From running from pumas, to running in Pumas.
A hunter / gatherer is combing the jungle for a berry bush when he comes across a pair of pumas. He instantly feels a feeling of dread at the sight of their amber velvet fur as he recalls his father’s fireside story about surviving an attack. He turns to his fellow hunter and crudely communicates: “We should leave.”
Thousands of years later, a shopper is combing a Foot Locker for replacement running shoes when he comes across a pair of Pumas. He instantly feels a feeling of pride and athleticism at the sight of the sporty red and white white of the shoes as he recalls the story of the Olympic athlete’s run for gold in Puma shoes. He turns to the sales associate and says: “Do you have these is a size eleven and a half?”
What do these stories have in common? Even though they are set thousands of years apart, the same brain structure made both decisions.
Why does branding work?
Branding works because of the human propensity to gather attributes and build reputations.
To understand that, you have to understand that our brains are not designed to work in the world we find ourselves living in now. It was built for and battle hardened in a time when identifying something as good or bad was a matter of survival. We evolved to give people and things complex and rich reputations just so that we could adjust our actions to avoid or use people and objects in our environment. We are complex social creatures built to assign attributes to people to help with our future dealings with them.
Because of this background, we have a lot of brainpower being dedicated to this attribution below our conscious processing. It is literally below: to over simplify, the top layer of our brains is for conscious thought, the mid level is for subconscious and low brain is for controlling aspects of our body like breathing and balance. We use this subconscious database of attributes to make quick decisions to spare our conscious mind from having to weigh in; this keeps our minds fresh for more important and / or novel decisions over the course of the day. This is why many high thinkers, like Tim Ferriss, advocate having the same thing for breakfast, just so you have one less decision to make.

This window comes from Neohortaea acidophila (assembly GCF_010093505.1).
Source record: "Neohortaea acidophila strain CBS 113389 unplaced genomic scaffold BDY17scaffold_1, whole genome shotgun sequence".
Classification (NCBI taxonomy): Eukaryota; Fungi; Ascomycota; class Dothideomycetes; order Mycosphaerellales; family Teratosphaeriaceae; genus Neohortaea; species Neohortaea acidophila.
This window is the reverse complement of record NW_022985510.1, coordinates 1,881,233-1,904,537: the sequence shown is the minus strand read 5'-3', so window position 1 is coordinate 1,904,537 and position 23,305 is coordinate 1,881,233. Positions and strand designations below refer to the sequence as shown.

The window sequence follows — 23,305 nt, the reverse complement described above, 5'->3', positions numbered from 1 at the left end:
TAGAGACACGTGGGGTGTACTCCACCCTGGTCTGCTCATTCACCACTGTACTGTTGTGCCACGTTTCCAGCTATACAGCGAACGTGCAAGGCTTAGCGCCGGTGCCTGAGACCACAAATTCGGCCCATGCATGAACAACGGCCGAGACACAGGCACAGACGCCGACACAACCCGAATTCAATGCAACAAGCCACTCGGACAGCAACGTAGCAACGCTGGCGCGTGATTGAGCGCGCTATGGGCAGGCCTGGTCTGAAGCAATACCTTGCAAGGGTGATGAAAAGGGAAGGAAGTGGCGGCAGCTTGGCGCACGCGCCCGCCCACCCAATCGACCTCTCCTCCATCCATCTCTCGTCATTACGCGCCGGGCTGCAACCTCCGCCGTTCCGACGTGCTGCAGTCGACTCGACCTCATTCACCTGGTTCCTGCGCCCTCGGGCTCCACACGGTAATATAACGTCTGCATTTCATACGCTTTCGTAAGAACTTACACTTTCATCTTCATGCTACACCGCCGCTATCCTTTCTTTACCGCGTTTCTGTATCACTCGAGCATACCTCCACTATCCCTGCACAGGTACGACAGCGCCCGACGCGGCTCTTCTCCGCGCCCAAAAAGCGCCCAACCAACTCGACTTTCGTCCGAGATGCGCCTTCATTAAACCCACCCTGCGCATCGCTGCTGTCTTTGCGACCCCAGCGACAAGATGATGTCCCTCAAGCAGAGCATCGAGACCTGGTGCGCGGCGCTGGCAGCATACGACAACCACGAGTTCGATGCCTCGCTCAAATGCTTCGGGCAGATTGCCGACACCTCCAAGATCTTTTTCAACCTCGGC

We do most of our purchasing based on this mental shorthand. Have you ever gotten yourself stuck in some section of the grocery store comparing nutrition labels, and dividing weight by price to get the best value? I am sure you have, and it is frustrating and overwhelming. If we made every purchase like that, we would never get out of the store. Instead, you most likely purchase 95% of your groceries by tossing this brand you prefer and trust into your cart without a passing thought.
But what about more complicated decisions like buying a car? Even if we try to be rational about our purchase, we have most likely narrowed down the options by using those subconscious attributes and reputations.
A previous roommate and a good friend once asked me for advice on which car to purchase after showing me the spreadsheet of car specs and pricing he compiled. He was a developer, very logical, and this was as logical as a purchase process could get. But his list only had cars from Japan and South Korea on it. This was because he was just coming out of a lease of a GM light SUV with reliability issues, and he knew Asian cars had a reputation for reliability. He used this reputation shorthand for his decision before he even started his rational process.
So again, branding works because of the human propensity to gather attributes and build reputations. We use these attributes and reputations to make purchasing decisions. So better branding leads to more purchases.
For deeper reading on the science of why this is, read Brand Seduction by Daryl Weber (link to Amazon – affiliate link) and / or read our interview with him (upcoming).
But the power of brands has a compounding effect: we have better experiences with products from brands we like, trust or connect with. So a brand that is already with it’s customers just gets more positive experiences and thus build their brand deeper. It hardly seems fair, unless you are in charge of that brand! More on this in our article: The Compounding Effect of Brand.
Colin Finkle is a marketer, designer, and author. He has worked with many Fortune 500 companies to help them best represent their brand at retail, you can see his work on his website. He is the author of the sci-fi book series: The Neverborn Saga. You can find him on Twitter and Linked In.